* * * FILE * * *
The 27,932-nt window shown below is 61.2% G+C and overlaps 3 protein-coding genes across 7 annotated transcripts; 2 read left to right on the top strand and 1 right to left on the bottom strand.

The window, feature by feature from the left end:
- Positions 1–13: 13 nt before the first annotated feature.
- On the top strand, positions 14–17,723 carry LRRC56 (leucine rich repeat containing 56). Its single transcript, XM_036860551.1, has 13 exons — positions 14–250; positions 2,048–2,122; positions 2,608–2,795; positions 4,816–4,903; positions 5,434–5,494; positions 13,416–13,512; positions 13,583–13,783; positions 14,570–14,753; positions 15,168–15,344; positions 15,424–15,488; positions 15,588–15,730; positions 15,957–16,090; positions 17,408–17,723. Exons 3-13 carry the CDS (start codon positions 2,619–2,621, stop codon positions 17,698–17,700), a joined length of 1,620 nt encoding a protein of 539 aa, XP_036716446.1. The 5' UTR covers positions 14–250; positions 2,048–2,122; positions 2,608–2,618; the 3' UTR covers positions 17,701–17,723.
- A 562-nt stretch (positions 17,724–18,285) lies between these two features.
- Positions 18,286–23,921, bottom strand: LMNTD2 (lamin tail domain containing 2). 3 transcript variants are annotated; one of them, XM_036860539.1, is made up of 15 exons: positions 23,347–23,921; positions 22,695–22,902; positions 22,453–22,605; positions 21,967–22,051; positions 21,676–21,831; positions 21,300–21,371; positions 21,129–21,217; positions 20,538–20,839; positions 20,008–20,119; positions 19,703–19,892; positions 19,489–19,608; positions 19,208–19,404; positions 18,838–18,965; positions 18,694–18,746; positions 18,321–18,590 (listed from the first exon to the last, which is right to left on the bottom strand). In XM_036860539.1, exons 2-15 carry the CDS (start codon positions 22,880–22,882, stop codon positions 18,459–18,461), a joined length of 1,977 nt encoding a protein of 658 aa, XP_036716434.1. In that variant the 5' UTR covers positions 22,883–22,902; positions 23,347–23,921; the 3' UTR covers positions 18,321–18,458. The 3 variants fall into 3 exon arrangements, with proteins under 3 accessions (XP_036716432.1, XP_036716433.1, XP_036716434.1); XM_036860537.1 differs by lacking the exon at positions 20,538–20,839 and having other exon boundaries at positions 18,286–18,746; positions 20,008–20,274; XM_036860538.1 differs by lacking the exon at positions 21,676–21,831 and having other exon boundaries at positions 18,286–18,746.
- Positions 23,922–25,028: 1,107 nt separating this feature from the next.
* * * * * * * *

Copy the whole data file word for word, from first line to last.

The 27,932-nt window shown below is 61.2% G+C and overlaps 3 protein-coding genes across 7 annotated transcripts; 2 read left to right on the top strand and 1 right to left on the bottom strand.

The window, feature by feature from the left end:
- Positions 1–13: 13 nt before the first annotated feature.
- On the top strand, positions 14–17,723 carry LRRC56 (leucine rich repeat containing 56). Its single transcript, XM_036860551.1, has 13 exons — positions 14–250; positions 2,048–2,122; positions 2,608–2,795; positions 4,816–4,903; positions 5,434–5,494; positions 13,416–13,512; positions 13,583–13,783; positions 14,570–14,753; positions 15,168–15,344; positions 15,424–15,488; positions 15,588–15,730; positions 15,957–16,090; positions 17,408–17,723. Exons 3-13 carry the CDS (start codon positions 2,619–2,621, stop codon positions 17,698–17,700), a joined length of 1,620 nt encoding a protein of 539 aa, XP_036716446.1. The 5' UTR covers positions 14–250; positions 2,048–2,122; positions 2,608–2,618; the 3' UTR covers positions 17,701–17,723.
- A 562-nt stretch (positions 17,724–18,285) lies between these two features.
- Positions 18,286–23,921, bottom strand: LMNTD2 (lamin tail domain containing 2). 3 transcript variants are annotated; one of them, XM_036860539.1, is made up of 15 exons: positions 23,347–23,921; positions 22,695–22,902; positions 22,453–22,605; positions 21,967–22,051; positions 21,676–21,831; positions 21,300–21,371; positions 21,129–21,217; positions 20,538–20,839; positions 20,008–20,119; positions 19,703–19,892; positions 19,489–19,608; positions 19,208–19,404; positions 18,838–18,965; positions 18,694–18,746; positions 18,321–18,590 (listed from the first exon to the last, which is right to left on the bottom strand). In XM_036860539.1, exons 2-15 carry the CDS (start codon positions 22,880–22,882, stop codon positions 18,459–18,461), a joined length of 1,977 nt encoding a protein of 658 aa, XP_036716434.1. In that variant the 5' UTR covers positions 22,883–22,902; positions 23,347–23,921; the 3' UTR covers positions 18,321–18,458. The 3 variants fall into 3 exon arrangements, with proteins under 3 accessions (XP_036716432.1, XP_036716433.1, XP_036716434.1); XM_036860537.1 differs by lacking the exon at positions 20,538–20,839 and having other exon boundaries at positions 18,286–18,746; positions 20,008–20,274; XM_036860538.1 differs by lacking the exon at positions 21,676–21,831 and having other exon boundaries at positions 18,286–18,746.
- Positions 23,922–25,028: 1,107 nt separating this feature from the next.